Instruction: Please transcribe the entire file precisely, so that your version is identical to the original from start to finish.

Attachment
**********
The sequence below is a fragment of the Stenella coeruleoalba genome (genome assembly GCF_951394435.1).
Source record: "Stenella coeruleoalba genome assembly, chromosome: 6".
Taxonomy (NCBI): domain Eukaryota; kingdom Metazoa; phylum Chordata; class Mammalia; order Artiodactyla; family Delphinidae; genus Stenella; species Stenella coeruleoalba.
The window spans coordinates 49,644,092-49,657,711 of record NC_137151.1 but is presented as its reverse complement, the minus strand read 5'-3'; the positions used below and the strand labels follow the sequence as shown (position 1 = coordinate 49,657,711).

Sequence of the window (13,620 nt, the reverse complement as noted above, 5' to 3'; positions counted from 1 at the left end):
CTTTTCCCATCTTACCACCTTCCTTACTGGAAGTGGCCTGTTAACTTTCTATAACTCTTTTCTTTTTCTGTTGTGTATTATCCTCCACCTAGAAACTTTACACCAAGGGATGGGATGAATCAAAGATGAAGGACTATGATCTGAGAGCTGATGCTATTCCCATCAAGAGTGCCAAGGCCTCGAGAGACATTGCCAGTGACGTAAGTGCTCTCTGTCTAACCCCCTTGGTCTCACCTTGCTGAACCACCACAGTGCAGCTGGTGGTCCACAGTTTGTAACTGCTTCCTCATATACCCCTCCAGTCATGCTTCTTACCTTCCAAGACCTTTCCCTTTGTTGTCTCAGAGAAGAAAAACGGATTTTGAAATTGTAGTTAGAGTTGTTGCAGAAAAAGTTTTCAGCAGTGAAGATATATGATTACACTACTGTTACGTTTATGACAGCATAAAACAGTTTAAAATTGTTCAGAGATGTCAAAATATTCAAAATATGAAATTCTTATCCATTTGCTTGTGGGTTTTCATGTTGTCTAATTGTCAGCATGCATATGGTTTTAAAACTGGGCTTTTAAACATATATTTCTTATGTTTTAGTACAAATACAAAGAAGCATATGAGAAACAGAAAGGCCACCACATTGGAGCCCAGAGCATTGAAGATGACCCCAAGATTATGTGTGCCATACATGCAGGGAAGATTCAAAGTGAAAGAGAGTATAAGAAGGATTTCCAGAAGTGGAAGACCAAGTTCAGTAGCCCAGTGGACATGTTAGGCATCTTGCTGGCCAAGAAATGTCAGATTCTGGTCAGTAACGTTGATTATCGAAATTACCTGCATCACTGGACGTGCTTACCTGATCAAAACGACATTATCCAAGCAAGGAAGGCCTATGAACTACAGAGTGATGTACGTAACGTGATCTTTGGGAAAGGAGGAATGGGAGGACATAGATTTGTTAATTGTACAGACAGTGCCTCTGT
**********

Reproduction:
The sequence below is a fragment of the Stenella coeruleoalba genome (genome assembly GCF_951394435.1).
Source record: "Stenella coeruleoalba genome assembly, chromosome: 6".
Taxonomy (NCBI): domain Eukaryota; kingdom Metazoa; phylum Chordata; class Mammalia; order Artiodactyla; family Delphinidae; genus Stenella; species Stenella coeruleoalba.
The window spans coordinates 49,644,092-49,657,711 of record NC_137151.1 but is presented as its reverse complement, the minus strand read 5'-3'; the positions used below and the strand labels follow the sequence as shown (position 1 = coordinate 49,657,711).

Sequence of the window (13,620 nt, the reverse complement as noted above, 5' to 3'; positions counted from 1 at the left end):
CTTTTCCCATCTTACCACCTTCCTTACTGGAAGTGGCCTGTTAACTTTCTATAACTCTTTTCTTTTTCTGTTGTGTATTATCCTCCACCTAGAAACTTTACACCAAGGGATGGGATGAATCAAAGATGAAGGACTATGATCTGAGAGCTGATGCTATTCCCATCAAGAGTGCCAAGGCCTCGAGAGACATTGCCAGTGACGTAAGTGCTCTCTGTCTAACCCCCTTGGTCTCACCTTGCTGAACCACCACAGTGCAGCTGGTGGTCCACAGTTTGTAACTGCTTCCTCATATACCCCTCCAGTCATGCTTCTTACCTTCCAAGACCTTTCCCTTTGTTGTCTCAGAGAAGAAAAACGGATTTTGAAATTGTAGTTAGAGTTGTTGCAGAAAAAGTTTTCAGCAGTGAAGATATATGATTACACTACTGTTACGTTTATGACAGCATAAAACAGTTTAAAATTGTTCAGAGATGTCAAAATATTCAAAATATGAAATTCTTATCCATTTGCTTGTGGGTTTTCATGTTGTCTAATTGTCAGCATGCATATGGTTTTAAAACTGGGCTTTTAAACATATATTTCTTATGTTTTAGTACAAATACAAAGAAGCATATGAGAAACAGAAAGGCCACCACATTGGAGCCCAGAGCATTGAAGATGACCCCAAGATTATGTGTGCCATACATGCAGGGAAGATTCAAAGTGAAAGAGAGTATAAGAAGGATTTCCAGAAGTGGAAGACCAAGTTCAGTAGCCCAGTGGACATGTTAGGCATCTTGCTGGCCAAGAAATGTCAGATTCTGGTCAGTAACGTTGATTATCGAAATTACCTGCATCACTGGACGTGCTTACCTGATCAAAACGACATTATCCAAGCAAGGAAGGCCTATGAACTACAGAGTGATGTACGTAACGTGATCTTTGGGAAAGGAGGAATGGGAGGACATAGATTTGTTAATTGTACAGACAGTGCCTCTGT